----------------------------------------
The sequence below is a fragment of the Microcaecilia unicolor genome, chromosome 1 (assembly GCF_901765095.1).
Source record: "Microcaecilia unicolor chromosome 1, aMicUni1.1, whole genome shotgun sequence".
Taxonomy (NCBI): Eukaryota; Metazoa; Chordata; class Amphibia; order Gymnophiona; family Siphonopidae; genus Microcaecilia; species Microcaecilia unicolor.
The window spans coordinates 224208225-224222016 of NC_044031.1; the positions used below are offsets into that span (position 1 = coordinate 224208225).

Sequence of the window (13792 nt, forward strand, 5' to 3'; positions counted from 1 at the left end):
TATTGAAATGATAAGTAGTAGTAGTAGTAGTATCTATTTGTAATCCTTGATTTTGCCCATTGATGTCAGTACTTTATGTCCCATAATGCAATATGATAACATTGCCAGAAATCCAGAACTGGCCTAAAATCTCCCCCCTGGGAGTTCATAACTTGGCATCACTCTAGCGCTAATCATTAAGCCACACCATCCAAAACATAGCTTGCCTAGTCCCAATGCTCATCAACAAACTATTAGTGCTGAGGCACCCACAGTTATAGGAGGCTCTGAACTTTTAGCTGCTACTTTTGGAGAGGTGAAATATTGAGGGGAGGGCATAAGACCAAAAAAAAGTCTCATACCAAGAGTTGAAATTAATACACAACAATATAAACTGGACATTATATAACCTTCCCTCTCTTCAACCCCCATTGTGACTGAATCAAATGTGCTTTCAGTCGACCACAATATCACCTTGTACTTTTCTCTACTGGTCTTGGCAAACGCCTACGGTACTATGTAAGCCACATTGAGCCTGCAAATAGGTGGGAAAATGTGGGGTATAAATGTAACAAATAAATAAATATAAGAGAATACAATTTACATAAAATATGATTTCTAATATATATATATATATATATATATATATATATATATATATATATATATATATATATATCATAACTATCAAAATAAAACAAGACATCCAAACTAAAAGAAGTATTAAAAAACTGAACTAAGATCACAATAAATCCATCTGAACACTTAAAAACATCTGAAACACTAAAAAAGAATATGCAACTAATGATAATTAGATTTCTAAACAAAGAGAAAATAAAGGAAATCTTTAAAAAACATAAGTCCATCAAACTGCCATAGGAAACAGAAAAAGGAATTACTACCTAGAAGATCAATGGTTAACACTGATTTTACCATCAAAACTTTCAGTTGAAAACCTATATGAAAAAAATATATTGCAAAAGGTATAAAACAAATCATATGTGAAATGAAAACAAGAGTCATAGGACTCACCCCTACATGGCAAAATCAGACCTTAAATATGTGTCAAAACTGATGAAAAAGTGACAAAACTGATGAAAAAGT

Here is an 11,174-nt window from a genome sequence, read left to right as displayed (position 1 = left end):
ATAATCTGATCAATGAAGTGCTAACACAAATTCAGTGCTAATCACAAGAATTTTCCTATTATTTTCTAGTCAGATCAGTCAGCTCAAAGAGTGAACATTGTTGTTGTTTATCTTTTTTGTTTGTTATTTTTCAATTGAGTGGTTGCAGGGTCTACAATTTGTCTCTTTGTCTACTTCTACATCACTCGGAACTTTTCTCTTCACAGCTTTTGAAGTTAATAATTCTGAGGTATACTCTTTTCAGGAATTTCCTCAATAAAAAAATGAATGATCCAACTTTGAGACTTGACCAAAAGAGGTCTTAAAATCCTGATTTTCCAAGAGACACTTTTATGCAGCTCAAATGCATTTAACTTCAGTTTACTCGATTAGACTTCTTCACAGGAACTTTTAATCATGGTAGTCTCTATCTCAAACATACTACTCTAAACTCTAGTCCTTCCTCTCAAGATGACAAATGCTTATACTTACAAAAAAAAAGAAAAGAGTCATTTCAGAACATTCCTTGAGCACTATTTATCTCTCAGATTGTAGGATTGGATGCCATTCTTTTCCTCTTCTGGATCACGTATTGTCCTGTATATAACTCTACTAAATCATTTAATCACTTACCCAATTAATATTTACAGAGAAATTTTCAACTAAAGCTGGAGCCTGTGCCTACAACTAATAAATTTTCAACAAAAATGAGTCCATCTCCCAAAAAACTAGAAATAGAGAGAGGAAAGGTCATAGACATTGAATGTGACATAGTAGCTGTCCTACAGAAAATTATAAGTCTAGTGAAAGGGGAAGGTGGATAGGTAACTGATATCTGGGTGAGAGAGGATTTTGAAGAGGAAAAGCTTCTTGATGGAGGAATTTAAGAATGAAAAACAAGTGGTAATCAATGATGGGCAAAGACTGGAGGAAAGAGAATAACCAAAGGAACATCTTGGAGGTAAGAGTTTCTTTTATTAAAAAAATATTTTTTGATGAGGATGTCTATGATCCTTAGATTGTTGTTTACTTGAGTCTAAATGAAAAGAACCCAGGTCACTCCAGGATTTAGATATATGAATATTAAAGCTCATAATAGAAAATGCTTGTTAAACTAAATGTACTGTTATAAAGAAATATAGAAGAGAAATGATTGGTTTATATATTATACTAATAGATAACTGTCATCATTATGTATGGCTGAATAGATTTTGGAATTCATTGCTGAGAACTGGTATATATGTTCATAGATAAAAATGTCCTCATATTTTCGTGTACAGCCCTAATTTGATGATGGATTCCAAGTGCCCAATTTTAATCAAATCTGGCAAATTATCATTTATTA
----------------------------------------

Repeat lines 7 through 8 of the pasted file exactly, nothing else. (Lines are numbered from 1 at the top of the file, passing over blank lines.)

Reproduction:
Here is an 11,174-nt window from a genome sequence, read left to right as displayed (position 1 = left end):
ATAATCTGATCAATGAAGTGCTAACACAAATTCAGTGCTAATCACAAGAATTTTCCTATTATTTTCTAGTCAGATCAGTCAGCTCAAAGAGTGAACATTGTTGTTGTTTATCTTTTTTGTTTGTTATTTTTCAATTGAGTGGTTGCAGGGTCTACAATTTGTCTCTTTGTCTACTTCTACATCACTCGGAACTTTTCTCTTCACAGCTTTTGAAGTTAATAATTCTGAGGTATACTCTTTTCAGGAATTTCCTCAATAAAAAAATGAATGATCCAACTTTGAGACTTGACCAAAAGAGGTCTTAAAATCCTGATTTTCCAAGAGACACTTTTATGCAGCTCAAATGCATTTAACTTCAGTTTACTCGATTAGACTTCTTCACAGGAACTTTTAATCATGGTAGTCTCTATCTCAAACATACTACTCTAAACTCTAGTCCTTCCTCTCAAGATGACAAATGCTTATACTTACAAAAAAAAAGAAAAGAGTCATTTCAGAACATTCCTTGAGCACTATTTATCTCTCAGATTGTAGGATTGGATGCCATTCTTTTCCTCTTCTGGATCACGTATTGTCCTGTATATAACTCTACTAAATCATTTAATCACTTACCCAATTAATATTTACAGAGAAATTTTCAACTAAAGCTGGAGCCTGTGCCTACAACTAATAAATTTTCAACAAAAATGAGTCCATCTCCCAAAAAACTAGAAATAGAGAGAGGAAAGGTCATAGACATTGAATGTGACATAGTAGCTGTCCTACAGAAAATTATAAGTCTAGTGAAAGGGGAAGGTGGATAGGTAACTGATATCTGGGTGAGAGAGGATTTTGAAGAGGAAAAGCTTCTTGATGGAGGAATTTAAGAATGAAAAACAAGTGGTAATCAATGATGGGCAAAGACTGGAGGAAAGAGAATAACCAAAGGAACATCTTGGAGGTAAGAGTTTCTTTTATTAAAAAAATATTTTTTGATGAGGATGTCTATGATCCTTAGATTGTTGTTTACTTGAGTCTAAATGAAAAGAACCCAGGTCACTCCAGGATTTAGATATATGAATATTAAAGCTCATAATAGAAAATGCTTGTTAAACTAAATGTACTGTTATAAAGAAATATAGAAGAGAAATGATTGGTTTATATATTATACTAATAGATAACTGTCATCATTATGTATGGCTGAATAGATTTTGGAATTCATTGCTGAGAACTGGTATATATGTTCATAGATAAAAATGTCCTCATATTTTCGTGTACAGCCCTAATTTGATGATGGATTCCAAGTGCCCAATTTTAATCAAATCTGGCAAATTATCATTTATTA